[OPE-L] [Jurriaan] USAID comments on donor capitalism in Malawi

From: glevy@PRATT.EDU
Date: Tue Oct 25 2005 - 18:36:09 EDT

---------------------------- Original Message -------------------------
Subject: USAID comments on donor capitalism in Malawi
From:    "Jurriaan Bendien" <adsl675281@tiscali.nl>
Date:    Tue, October 25, 2005 6:24 pm


Having previously mentioned the plight of Malawi (a country I did not
visit myself) I think the article reproduced below is significant,
because it shows yet again - in a more gruesome way than Marx's famous
(satirical) example of Mr Peel who decided to emigrate to Swan River,
Australia where his servants ran off - the difficulties of creating a
capitalism where capitalist social relations are lacking (even when the
supply of capital is plentiful):

JOHANNESBURG, 25 Oct 2005 (IRIN) - Donor ideologies and programmes
implicitly shape Malawi's food security policies, says a
USAID-commissioned report that laments a lack of local ownership. "Donor
advice on growth, agriculture and poverty reduction changes, depending on
international development trends," said the report, which cited the
controversial sale of the Strategic Grain Reserve in 2000 at the
insistence of the International Monetary Fund (IMF) as an example. The
IMF recommended the sale as part of its privatisation model, leaving the
country with no stockpiles when it faced one of its worst food shortages
later that year.

A subsequent presidential inquiry into the deal found not only serious
conflicts of interest and possible evidence of personal enrichment by
senior officials, but also the IMF and the World Bank at fault for
pressurising the government. "The country unfortunately does not have
much choice [in its policies], as most of its programmes are funded by
donors," suggested one aid worker.

Donors financed 83 percent of Malawi's 2004/05 development budget,
leaving major uncertainties among Malawians about the explicit or
implicit conditions attached to so much financing, said the USAID report.
Malawian NGOs and analysts echoed similar concerns. "The dependency
culture is particularly poignant now, when Malawi is in the grip of its
worst drought in a decade," commented an aid worker. The current shortages
have been compounded by the late delivery of fertilisers and seed.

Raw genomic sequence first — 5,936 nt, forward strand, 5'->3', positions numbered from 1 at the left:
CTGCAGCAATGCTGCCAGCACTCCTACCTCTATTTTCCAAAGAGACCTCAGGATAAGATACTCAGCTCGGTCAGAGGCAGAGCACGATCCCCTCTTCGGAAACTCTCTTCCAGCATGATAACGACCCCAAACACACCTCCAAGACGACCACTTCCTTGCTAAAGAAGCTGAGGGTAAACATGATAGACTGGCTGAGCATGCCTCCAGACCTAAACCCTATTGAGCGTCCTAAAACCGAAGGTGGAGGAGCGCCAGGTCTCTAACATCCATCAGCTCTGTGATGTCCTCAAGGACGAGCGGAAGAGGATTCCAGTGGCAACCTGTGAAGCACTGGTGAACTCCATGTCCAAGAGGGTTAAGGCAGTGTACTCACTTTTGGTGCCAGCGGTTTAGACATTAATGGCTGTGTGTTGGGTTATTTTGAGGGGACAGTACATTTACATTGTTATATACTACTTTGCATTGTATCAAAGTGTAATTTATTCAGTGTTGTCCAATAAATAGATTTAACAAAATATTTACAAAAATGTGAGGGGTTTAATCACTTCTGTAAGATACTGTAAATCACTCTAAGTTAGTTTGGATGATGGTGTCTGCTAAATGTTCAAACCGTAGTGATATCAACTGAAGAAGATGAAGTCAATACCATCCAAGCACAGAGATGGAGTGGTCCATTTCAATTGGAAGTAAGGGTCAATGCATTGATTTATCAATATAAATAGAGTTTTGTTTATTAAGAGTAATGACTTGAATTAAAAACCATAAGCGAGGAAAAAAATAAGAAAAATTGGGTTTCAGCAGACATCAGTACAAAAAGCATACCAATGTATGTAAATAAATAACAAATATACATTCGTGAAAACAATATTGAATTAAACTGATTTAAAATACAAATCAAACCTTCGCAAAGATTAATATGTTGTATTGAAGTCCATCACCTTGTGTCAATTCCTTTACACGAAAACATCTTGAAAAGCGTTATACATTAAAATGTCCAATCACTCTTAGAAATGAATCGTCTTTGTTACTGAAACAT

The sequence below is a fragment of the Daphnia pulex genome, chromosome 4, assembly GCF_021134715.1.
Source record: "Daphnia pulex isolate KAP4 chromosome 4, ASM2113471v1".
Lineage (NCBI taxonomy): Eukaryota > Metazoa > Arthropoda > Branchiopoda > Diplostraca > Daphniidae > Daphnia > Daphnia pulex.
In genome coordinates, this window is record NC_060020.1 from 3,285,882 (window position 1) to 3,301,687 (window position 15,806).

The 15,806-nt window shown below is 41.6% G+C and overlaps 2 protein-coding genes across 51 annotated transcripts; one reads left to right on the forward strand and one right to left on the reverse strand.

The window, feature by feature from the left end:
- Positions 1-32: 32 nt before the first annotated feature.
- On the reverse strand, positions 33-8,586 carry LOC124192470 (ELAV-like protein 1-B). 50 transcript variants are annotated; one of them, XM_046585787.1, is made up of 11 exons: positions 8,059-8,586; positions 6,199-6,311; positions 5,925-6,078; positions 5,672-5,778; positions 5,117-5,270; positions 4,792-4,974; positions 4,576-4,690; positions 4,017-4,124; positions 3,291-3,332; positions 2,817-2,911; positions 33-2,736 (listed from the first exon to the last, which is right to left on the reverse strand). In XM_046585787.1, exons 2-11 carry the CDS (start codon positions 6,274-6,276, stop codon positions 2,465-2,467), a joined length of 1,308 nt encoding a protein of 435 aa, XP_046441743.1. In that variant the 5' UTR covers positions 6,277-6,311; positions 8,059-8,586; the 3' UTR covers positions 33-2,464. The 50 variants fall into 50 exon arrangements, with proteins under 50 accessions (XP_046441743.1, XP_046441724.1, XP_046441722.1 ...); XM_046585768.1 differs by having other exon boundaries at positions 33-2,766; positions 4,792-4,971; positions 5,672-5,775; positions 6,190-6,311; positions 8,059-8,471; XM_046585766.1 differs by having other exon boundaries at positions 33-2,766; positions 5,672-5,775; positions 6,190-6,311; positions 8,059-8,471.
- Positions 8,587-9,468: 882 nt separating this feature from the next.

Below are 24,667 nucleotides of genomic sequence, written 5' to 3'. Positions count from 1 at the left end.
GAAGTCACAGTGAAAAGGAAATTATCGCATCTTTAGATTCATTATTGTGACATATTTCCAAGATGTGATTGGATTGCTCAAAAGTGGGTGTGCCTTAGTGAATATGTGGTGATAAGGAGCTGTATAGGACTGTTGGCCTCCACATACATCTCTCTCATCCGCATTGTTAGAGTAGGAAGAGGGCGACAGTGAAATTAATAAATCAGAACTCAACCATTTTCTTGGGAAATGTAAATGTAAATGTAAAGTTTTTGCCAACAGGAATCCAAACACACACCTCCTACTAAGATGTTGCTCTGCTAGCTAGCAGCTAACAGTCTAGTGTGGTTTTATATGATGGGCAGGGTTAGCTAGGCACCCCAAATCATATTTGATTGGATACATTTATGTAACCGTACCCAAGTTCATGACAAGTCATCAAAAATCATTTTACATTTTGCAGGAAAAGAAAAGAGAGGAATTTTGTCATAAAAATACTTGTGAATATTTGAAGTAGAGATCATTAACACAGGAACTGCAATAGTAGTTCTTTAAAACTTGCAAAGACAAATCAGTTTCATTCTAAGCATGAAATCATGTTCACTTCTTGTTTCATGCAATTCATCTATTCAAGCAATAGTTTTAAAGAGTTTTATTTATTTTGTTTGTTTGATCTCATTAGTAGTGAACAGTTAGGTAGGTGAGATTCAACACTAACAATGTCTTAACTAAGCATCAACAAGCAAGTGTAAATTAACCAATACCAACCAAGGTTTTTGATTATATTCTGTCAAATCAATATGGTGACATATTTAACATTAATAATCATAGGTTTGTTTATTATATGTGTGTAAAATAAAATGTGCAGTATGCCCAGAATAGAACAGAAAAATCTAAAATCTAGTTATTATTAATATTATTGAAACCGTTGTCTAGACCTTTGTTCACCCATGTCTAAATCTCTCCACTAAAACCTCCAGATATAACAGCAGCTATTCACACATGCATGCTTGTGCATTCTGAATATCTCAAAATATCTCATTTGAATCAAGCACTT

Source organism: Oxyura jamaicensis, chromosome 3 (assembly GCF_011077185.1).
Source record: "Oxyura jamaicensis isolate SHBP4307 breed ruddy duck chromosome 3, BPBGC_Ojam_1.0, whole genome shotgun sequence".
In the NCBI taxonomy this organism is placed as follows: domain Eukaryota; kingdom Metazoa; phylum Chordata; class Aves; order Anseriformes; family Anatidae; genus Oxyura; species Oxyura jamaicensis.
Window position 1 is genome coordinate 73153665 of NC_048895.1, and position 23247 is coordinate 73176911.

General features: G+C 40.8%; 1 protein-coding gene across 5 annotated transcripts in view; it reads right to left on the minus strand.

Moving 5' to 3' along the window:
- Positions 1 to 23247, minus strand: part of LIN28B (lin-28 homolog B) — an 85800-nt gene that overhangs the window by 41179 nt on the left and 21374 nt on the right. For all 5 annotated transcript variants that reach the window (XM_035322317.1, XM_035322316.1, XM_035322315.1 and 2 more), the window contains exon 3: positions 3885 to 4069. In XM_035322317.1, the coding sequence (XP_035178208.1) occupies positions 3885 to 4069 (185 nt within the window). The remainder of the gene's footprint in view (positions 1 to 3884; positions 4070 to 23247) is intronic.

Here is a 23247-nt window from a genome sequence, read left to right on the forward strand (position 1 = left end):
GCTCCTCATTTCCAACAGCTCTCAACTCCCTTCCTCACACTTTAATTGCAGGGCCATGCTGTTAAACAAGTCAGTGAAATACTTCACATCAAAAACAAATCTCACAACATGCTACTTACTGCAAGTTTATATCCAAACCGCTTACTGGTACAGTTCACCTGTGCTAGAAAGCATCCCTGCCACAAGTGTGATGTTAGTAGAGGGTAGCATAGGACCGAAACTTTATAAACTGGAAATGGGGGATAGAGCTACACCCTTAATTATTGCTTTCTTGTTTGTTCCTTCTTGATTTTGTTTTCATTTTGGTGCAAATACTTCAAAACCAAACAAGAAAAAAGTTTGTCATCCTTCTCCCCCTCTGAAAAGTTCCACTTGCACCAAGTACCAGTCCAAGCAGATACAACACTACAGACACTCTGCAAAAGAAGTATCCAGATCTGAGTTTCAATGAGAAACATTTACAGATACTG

Given Malawi's traditional reliance on external funding, it was not clear
whether the government was in charge of the policy-making process, noted
political analyst Boniface Dulani. "To the extent that [agricultural] policy
follows the money, the twists and turns of policy formulation mirrors the
ebb and flow of resources as well as international donor trends,"
commented the USAID report.

"Donor advice on policies impacting upon economic growth, agriculture and
poverty reduction has been characterised by shifts and turns, depending
on the development models currently in fashion in Brussels, London or
Washington." An aid worker pointed out that "there are constant battles
between donor consultants and certain government officials, who decide to
stick with existing policies - sometimes there is a compromise; most of
the times there is uneasy compliance".

Various donors have taken charge of the country's agricultural policies:
the European Union (EU) has conditioned its new funding according to its
own set of development indicators. The EU currently is financing the
preparation of a Food and Nutrition Security Policy, "in which we see a
European emphasis on economic rights, which has created a lot of
uneasiness - there is nothing Malawian about it," said a relief worker
with a local NGO.

The UK Department for International Development influences policy on
fertiliser subsidies; World Bank assistance is conditioned upon progress
made in restructuring the state grain marketer, ADMARC, observed the USAID
report. With so much donor influence on policy, ordinary Malawians could not
hold the government accountable, NGOs and aid workers commented. "Feeble
national ownership of strategy makes it difficult to implement policy,
because it belongs to no one in particular," said USAID.


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